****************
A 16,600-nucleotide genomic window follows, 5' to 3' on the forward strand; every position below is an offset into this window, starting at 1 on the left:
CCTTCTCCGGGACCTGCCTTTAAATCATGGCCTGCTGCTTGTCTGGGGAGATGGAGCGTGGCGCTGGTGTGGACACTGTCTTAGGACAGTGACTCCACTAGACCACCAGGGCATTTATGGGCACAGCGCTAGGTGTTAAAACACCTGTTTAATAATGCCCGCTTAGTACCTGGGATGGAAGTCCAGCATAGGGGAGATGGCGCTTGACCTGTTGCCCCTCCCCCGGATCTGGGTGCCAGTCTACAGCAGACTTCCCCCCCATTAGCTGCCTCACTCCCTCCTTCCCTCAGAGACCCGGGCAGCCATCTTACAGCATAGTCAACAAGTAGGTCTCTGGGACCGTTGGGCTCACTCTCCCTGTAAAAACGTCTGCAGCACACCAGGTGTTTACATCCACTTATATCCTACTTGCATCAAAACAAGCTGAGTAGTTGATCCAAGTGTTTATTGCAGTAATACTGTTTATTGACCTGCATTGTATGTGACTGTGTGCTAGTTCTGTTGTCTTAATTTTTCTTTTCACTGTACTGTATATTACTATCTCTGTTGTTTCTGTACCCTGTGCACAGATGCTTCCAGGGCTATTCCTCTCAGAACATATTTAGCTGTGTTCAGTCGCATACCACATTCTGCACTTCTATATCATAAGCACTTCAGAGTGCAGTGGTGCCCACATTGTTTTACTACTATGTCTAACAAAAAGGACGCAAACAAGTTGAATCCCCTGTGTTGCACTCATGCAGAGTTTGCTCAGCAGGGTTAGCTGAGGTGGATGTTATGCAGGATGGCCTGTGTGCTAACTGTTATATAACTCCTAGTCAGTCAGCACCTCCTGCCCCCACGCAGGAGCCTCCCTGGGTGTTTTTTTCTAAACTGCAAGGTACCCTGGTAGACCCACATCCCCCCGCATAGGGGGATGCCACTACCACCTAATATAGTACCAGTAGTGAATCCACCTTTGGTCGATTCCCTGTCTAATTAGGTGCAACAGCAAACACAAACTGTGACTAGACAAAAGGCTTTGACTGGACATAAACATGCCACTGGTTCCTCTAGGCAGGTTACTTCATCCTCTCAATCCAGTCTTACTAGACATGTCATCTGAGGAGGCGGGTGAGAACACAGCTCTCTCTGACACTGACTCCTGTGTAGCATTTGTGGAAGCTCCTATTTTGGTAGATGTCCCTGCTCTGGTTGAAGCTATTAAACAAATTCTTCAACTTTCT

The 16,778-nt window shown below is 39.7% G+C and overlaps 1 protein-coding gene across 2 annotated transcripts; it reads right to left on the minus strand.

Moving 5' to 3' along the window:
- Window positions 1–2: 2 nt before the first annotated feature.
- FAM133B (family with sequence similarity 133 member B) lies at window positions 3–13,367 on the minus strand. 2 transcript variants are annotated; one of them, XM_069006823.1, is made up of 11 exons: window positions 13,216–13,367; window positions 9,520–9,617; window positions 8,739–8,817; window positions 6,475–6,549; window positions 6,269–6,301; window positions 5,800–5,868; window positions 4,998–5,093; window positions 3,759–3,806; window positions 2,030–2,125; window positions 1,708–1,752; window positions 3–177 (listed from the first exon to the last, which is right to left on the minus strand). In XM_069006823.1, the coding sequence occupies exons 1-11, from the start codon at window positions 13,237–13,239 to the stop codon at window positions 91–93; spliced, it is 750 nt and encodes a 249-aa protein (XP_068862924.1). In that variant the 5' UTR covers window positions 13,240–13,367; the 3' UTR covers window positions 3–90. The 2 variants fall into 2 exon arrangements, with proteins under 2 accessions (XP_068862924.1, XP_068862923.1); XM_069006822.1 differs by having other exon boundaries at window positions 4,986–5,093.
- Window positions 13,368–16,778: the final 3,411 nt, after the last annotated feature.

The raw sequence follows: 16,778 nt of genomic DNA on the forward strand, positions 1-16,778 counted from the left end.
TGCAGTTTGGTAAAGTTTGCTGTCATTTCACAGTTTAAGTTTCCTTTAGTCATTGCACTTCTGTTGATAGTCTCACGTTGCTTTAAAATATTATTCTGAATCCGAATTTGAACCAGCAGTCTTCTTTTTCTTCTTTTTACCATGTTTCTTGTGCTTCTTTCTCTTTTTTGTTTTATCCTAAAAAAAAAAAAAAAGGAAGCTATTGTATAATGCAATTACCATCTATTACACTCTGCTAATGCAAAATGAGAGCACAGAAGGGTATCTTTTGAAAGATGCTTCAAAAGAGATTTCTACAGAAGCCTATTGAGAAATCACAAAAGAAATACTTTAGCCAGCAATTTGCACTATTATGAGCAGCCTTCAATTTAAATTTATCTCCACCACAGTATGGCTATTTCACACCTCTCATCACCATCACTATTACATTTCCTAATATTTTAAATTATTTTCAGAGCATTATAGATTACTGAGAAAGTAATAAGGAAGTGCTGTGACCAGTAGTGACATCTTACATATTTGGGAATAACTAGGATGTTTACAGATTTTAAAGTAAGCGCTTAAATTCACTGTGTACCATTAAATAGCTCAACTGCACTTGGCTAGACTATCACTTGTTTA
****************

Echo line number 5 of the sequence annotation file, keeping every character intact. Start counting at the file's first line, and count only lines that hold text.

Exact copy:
- Window positions 1–2: 2 nt before the first annotated feature.